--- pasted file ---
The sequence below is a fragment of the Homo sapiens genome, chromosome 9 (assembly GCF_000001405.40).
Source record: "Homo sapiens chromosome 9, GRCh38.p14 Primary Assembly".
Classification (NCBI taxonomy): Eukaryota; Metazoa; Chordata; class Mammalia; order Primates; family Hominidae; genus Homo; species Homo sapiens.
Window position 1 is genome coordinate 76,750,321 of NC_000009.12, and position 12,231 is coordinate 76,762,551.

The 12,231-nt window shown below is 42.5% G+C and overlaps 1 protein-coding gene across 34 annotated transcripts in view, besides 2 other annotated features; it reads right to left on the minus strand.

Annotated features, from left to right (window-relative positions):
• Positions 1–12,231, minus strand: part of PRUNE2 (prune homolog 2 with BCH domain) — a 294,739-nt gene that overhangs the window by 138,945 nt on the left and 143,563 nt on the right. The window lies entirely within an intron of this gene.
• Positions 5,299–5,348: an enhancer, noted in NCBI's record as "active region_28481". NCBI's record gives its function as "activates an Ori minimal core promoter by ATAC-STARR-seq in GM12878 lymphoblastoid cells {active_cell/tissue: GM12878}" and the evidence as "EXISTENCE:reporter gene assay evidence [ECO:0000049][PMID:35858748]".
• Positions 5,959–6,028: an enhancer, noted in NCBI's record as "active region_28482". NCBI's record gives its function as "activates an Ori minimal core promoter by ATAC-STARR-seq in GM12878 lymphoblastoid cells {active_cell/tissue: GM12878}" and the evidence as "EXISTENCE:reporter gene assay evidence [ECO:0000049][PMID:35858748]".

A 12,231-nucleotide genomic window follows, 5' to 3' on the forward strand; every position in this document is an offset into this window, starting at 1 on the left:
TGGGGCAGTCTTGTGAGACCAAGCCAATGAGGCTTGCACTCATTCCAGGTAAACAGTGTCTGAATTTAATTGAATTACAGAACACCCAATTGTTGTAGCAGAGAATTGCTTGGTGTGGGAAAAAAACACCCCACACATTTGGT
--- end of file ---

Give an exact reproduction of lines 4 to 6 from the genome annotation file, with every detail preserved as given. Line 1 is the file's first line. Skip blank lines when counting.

Window position 1 is genome coordinate 76,750,321 of NC_000009.12, and position 12,231 is coordinate 76,762,551.

The 12,231-nt window shown below is 42.5% G+C and overlaps 1 protein-coding gene across 34 annotated transcripts in view, besides 2 other annotated features; it reads right to left on the minus strand.

Annotated features, from left to right (window-relative positions):